The doyen of living English philosophers, by these reflections, took hold of and changed the outlook of a good many other philosophers, if not quite enough. He did so, essentially, by assuming that talk of freedom and responsibility is talk not of facts or truths, in a certain sense, but of our attitudes. His more explicit concern was to look again at the question of whether determinism and freedom are consistent with one another -- by shifting attention to certain personal (...) rather than moral attitudes, first of all gratitude and resentment. In the end, he arrived at a kind of Compatibilist or, as he says, Optimist conclusion. That is no doubt a recommendation but not the largest recommendation of this splendidly rich piece of philosophy. (shrink)
All developed human beings possess a practical mastery of a vast range of concepts, including such basic structural notions as those of identity, truth, existence, material objects, mental states, space, and time; but a practical mastery does not entail theoretical understanding. It is that understanding which philosophy seeks to achieve. In this book, one of the most distinguished of living philosophers, assuming no previous knowledge of the subject on the part of the reader, sets out to explain and illustrate a (...) certain conception of the nature of analytical philosophy. Strawson draws on his many years of teaching at Oxford University, during which he refined and developed what he regards as the most productive route to understanding the fundamental structure of human thinking. Among the distinctive features of his exposition are the displacement of an older, reductive conception of philosophical method in favor of elucidating the interconnections between the complex but irreducible notions which form the basic structure of our thinking; and the demonstration that the three traditionally distinguished departments of metaphysics, epistemology, and logic are but three aspects of one unified enquiry. Strawson has produced an elegant work that will be invaluable to students and stimulating for professional philosophers and general readers alike. (shrink)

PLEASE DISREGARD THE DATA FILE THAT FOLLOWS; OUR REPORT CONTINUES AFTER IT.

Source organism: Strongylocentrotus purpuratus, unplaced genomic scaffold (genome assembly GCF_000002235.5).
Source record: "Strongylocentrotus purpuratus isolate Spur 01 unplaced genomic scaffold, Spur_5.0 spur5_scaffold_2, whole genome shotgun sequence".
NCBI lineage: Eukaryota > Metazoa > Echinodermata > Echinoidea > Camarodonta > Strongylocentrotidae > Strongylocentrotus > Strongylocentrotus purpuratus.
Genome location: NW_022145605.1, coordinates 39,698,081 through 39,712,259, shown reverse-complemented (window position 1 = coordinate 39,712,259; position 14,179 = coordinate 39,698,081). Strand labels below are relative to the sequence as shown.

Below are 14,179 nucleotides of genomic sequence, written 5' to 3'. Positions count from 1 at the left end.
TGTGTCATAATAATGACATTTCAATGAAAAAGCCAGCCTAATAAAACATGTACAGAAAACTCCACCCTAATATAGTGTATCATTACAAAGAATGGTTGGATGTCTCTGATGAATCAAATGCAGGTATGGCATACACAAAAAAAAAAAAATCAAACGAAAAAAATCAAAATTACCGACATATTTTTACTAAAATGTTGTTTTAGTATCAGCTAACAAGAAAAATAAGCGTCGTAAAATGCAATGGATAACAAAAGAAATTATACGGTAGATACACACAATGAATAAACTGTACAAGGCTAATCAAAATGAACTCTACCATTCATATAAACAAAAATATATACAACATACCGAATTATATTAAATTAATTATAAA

By the time of his death in 2006, Sir Peter Strawson was regarded as one of the world's most distinguished philosophers. First published thirty years ago but long since unavailable, _Freedom and Resentment_ collects some of Strawson's most important work and is an ideal introduction to his thinking on such topics as the philosophy of language, metaphysics, epistemology and aesthetics. Beginning with the title essay _Freedom and Resentment_, this invaluable collection is testament to the astonishing range of Strawson's thought as (...) he discusses free will, ethics and morality, logic, the mind-body problem and aesthetics. The book is perhaps best-known for its three interrelated chapters on perception and the imagination, subjects now at the very forefront of philosophical research. This reissue includes a substantial new foreword by Paul Snowdon and a fascinating intellectual autobiography by Strawson. (shrink)
The Bounds of Sense is one of the most influential books ever written about Kant’s philosophy, and is one of the key philosophical works of the late Twentieth century. Although it is probably best known for its criticism of Kant’s transcendental idealism, it is also famous for the highly original manner in which Strawson defended and developed some of Kant’s fundamental insights into the nature of subjectivity, experience and knowledge. The book had a profound effect on the interpretation of Kant’s (...) philosophy when it was first published in 1966 and continues to influence discussion of Kant, the soundness of transcendental arguments, and debates in epistemology and metaphysics generally. (shrink)